In our previous blog, we discussed dredging and climate change, and how the industry is responding to a dramatically changing climate. The reality is that the earth’s climate is changing in ways we don’t yet fully realize. With these changes come new logistical issues for dredging companies who have to adapt to an evolving environment. The issue of climate change is on the mind of every dredger, and these challenges, in particular, are ones they will have to react to sooner rather than later.
Port And Harbor Issues
Ports and harbors are easily the world’s busiest pieces of maritime infrastructure. Shipping containers disgorge tons of cargo and goods at ports and harbors every day. Despite the high volume of use, these areas are susceptible to changing sea levels. This is due, in part, to the proposed lifespan of an individual port or harbor, which is typically about 40-50 years before it needs to be rebuilt, or expanded, excluding regular dredging work to remove built-up sediments. Many existing ports and harbors were built without concern for rising water levels and may face the issue of flooding or being washed away. Dredgers will play an increasingly important role in the maintenance of these infrastructural pieces.
That’s because dredges will be needed to address a variety of water management issues. The ports and harbors will need to be made deeper by dredgers. Similarly, drainage areas will need to be expanded and reinforced due to the increased frequency of heavy storms. Finally, taller, and more robust storm walls will need to be erected to manage the waters within the port. While dredging companies already carry out many of these tasks, the frequency by which they will need to be done raises concerns about whether the number of trained operators and machines that are at each company’s disposal can meet this demand.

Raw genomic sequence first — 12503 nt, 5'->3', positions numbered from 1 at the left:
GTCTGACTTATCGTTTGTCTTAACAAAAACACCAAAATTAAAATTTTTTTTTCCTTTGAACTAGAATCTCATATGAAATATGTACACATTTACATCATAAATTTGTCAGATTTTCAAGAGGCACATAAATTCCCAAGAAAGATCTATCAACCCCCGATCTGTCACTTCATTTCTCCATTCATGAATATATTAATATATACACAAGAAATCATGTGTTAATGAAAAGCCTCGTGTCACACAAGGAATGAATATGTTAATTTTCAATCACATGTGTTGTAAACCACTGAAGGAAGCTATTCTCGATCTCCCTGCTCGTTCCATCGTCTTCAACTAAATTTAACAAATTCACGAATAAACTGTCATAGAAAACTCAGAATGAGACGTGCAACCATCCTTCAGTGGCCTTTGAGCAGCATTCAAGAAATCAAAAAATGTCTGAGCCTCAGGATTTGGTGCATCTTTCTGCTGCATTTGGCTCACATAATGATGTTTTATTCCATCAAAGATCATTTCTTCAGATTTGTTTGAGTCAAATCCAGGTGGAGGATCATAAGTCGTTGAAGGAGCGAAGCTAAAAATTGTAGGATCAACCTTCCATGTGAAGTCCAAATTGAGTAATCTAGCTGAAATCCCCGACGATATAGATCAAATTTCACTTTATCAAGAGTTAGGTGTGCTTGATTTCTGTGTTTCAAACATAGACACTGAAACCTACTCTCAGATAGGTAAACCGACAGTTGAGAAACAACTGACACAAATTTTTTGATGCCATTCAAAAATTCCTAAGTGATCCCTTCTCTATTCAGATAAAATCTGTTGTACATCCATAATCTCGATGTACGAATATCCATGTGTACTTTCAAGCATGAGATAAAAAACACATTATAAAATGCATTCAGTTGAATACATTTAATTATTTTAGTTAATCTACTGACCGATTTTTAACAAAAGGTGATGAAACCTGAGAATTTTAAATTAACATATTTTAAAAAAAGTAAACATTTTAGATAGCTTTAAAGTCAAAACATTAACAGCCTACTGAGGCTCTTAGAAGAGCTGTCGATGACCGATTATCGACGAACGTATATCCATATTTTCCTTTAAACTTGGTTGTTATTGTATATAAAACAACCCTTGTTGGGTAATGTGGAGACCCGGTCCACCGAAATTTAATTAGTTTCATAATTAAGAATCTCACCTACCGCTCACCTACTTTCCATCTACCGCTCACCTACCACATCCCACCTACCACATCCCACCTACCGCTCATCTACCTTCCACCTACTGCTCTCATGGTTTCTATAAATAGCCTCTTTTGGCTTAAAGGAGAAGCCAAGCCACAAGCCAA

Flooding, in particular, has been one of the more dramatic examples of global climate change. For instance, Houston, Texas was the victim of terrible flooding after Hurricane Harvey. Dredges will be utilized to create new drainage ditches, sculpt pathways for the water to flow through, and to increase the size of retention ponds and reservoirs to ensure that these spaces do not overflow. The difficulty in these tasks, of course, is in predicting just how much larger these pieces need to be. While earlier generations could make fair assumptions about annual rainfall, and build drainage infrastructure according, in a period of dramatic changes, it grows increasingly more difficult to offer accurate estimates. Dredging companies then may expand a retention pond once, only to have to expand it again a few short years later in response to severe, and regular flooding.
Despite the seemingly enormous task ahead of them, leaders in the dredging industry are preparing to tackle the challenges of climate change head-on by creating new machinery and finding ingenious ways to use the environment itself to assist their projects. US Aqua Services is proud to do their part in helping communities and economic centers prepare for and respond to climate change. Contact us today if you’re in need of dredging services or need to rent dredging equipment for your next project.